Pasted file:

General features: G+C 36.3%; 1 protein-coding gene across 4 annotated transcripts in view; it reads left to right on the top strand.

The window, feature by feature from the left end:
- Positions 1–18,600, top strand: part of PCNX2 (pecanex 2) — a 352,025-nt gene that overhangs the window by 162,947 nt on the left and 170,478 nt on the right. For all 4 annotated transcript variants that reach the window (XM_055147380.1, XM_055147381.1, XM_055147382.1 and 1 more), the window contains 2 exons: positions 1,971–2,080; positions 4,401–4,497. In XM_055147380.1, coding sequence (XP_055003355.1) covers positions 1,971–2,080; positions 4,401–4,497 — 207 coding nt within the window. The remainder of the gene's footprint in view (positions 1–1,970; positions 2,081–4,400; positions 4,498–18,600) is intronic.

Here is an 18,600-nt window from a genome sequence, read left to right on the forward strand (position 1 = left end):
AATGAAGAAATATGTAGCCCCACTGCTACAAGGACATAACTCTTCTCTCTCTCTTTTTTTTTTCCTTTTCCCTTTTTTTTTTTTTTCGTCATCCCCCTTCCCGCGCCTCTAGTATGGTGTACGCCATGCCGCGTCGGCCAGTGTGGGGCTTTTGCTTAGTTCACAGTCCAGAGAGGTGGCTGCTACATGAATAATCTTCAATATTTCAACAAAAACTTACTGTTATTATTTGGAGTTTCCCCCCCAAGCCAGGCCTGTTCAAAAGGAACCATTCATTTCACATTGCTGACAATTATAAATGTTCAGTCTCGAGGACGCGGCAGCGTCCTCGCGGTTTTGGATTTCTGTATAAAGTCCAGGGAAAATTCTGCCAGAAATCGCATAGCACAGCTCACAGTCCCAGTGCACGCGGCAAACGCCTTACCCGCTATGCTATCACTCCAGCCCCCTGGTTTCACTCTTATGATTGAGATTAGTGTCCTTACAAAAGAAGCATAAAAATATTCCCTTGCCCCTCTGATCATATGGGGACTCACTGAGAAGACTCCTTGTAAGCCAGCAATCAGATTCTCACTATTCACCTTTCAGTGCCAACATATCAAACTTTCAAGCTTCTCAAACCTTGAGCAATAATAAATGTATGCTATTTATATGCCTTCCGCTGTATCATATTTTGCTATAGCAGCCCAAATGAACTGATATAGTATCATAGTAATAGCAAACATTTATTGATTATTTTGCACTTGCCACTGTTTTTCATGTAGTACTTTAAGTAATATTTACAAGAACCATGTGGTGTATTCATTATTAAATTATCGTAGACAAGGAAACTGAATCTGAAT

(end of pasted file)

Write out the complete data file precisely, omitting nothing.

General features: G+C 36.3%; 1 protein-coding gene across 4 annotated transcripts in view; it reads left to right on the top strand.

The window, feature by feature from the left end:
- Positions 1–18,600, top strand: part of PCNX2 (pecanex 2) — a 352,025-nt gene that overhangs the window by 162,947 nt on the left and 170,478 nt on the right. For all 4 annotated transcript variants that reach the window (XM_055147380.1, XM_055147381.1, XM_055147382.1 and 1 more), the window contains 2 exons: positions 1,971–2,080; positions 4,401–4,497. In XM_055147380.1, coding sequence (XP_055003355.1) covers positions 1,971–2,080; positions 4,401–4,497 — 207 coding nt within the window. The remainder of the gene's footprint in view (positions 1–1,970; positions 2,081–4,400; positions 4,498–18,600) is intronic.

Here is an 18,600-nt window from a genome sequence, read left to right on the forward strand (position 1 = left end):
AATGAAGAAATATGTAGCCCCACTGCTACAAGGACATAACTCTTCTCTCTCTCTTTTTTTTTTCCTTTTCCCTTTTTTTTTTTTTTCGTCATCCCCCTTCCCGCGCCTCTAGTATGGTGTACGCCATGCCGCGTCGGCCAGTGTGGGGCTTTTGCTTAGTTCACAGTCCAGAGAGGTGGCTGCTACATGAATAATCTTCAATATTTCAACAAAAACTTACTGTTATTATTTGGAGTTTCCCCCCCAAGCCAGGCCTGTTCAAAAGGAACCATTCATTTCACATTGCTGACAATTATAAATGTTCAGTCTCGAGGACGCGGCAGCGTCCTCGCGGTTTTGGATTTCTGTATAAAGTCCAGGGAAAATTCTGCCAGAAATCGCATAGCACAGCTCACAGTCCCAGTGCACGCGGCAAACGCCTTACCCGCTATGCTATCACTCCAGCCCCCTGGTTTCACTCTTATGATTGAGATTAGTGTCCTTACAAAAGAAGCATAAAAATATTCCCTTGCCCCTCTGATCATATGGGGACTCACTGAGAAGACTCCTTGTAAGCCAGCAATCAGATTCTCACTATTCACCTTTCAGTGCCAACATATCAAACTTTCAAGCTTCTCAAACCTTGAGCAATAATAAATGTATGCTATTTATATGCCTTCCGCTGTATCATATTTTGCTATAGCAGCCCAAATGAACTGATATAGTATCATAGTAATAGCAAACATTTATTGATTATTTTGCACTTGCCACTGTTTTTCATGTAGTACTTTAAGTAATATTTACAAGAACCATGTGGTGTATTCATTATTAAATTATCGTAGACAAGGAAACTGAATCTGAAT